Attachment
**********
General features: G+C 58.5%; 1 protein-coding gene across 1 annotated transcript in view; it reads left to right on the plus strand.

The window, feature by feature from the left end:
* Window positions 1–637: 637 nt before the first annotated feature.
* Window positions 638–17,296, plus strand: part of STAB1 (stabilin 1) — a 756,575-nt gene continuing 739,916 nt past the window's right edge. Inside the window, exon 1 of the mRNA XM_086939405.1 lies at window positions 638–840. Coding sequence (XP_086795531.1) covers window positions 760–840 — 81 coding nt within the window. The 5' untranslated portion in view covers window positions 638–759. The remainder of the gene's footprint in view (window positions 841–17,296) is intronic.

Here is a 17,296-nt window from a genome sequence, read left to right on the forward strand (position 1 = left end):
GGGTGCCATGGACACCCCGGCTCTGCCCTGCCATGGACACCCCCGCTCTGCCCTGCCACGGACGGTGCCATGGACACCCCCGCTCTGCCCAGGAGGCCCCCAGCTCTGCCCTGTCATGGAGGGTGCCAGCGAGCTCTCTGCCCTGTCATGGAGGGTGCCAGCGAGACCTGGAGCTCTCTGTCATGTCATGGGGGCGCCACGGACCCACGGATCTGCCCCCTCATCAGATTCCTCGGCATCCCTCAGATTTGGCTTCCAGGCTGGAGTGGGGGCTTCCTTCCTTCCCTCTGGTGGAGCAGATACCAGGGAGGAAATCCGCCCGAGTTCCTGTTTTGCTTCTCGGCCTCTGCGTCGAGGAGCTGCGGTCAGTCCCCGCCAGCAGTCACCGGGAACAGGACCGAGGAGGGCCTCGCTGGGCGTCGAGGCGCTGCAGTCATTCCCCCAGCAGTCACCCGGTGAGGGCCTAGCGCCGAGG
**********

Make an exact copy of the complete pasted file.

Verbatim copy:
General features: G+C 58.5%; 1 protein-coding gene across 1 annotated transcript in view; it reads left to right on the plus strand.

The window, feature by feature from the left end:
* Window positions 1–637: 637 nt before the first annotated feature.
* Window positions 638–17,296, plus strand: part of STAB1 (stabilin 1) — a 756,575-nt gene continuing 739,916 nt past the window's right edge. Inside the window, exon 1 of the mRNA XM_086939405.1 lies at window positions 638–840. Coding sequence (XP_086795531.1) covers window positions 760–840 — 81 coding nt within the window. The 5' untranslated portion in view covers window positions 638–759. The remainder of the gene's footprint in view (window positions 841–17,296) is intronic.

Here is a 17,296-nt window from a genome sequence, read left to right on the forward strand (position 1 = left end):
GGGTGCCATGGACACCCCGGCTCTGCCCTGCCATGGACACCCCCGCTCTGCCCTGCCACGGACGGTGCCATGGACACCCCCGCTCTGCCCAGGAGGCCCCCAGCTCTGCCCTGTCATGGAGGGTGCCAGCGAGCTCTCTGCCCTGTCATGGAGGGTGCCAGCGAGACCTGGAGCTCTCTGTCATGTCATGGGGGCGCCACGGACCCACGGATCTGCCCCCTCATCAGATTCCTCGGCATCCCTCAGATTTGGCTTCCAGGCTGGAGTGGGGGCTTCCTTCCTTCCCTCTGGTGGAGCAGATACCAGGGAGGAAATCCGCCCGAGTTCCTGTTTTGCTTCTCGGCCTCTGCGTCGAGGAGCTGCGGTCAGTCCCCGCCAGCAGTCACCGGGAACAGGACCGAGGAGGGCCTCGCTGGGCGTCGAGGCGCTGCAGTCATTCCCCCAGCAGTCACCCGGTGAGGGCCTAGCGCCGAGG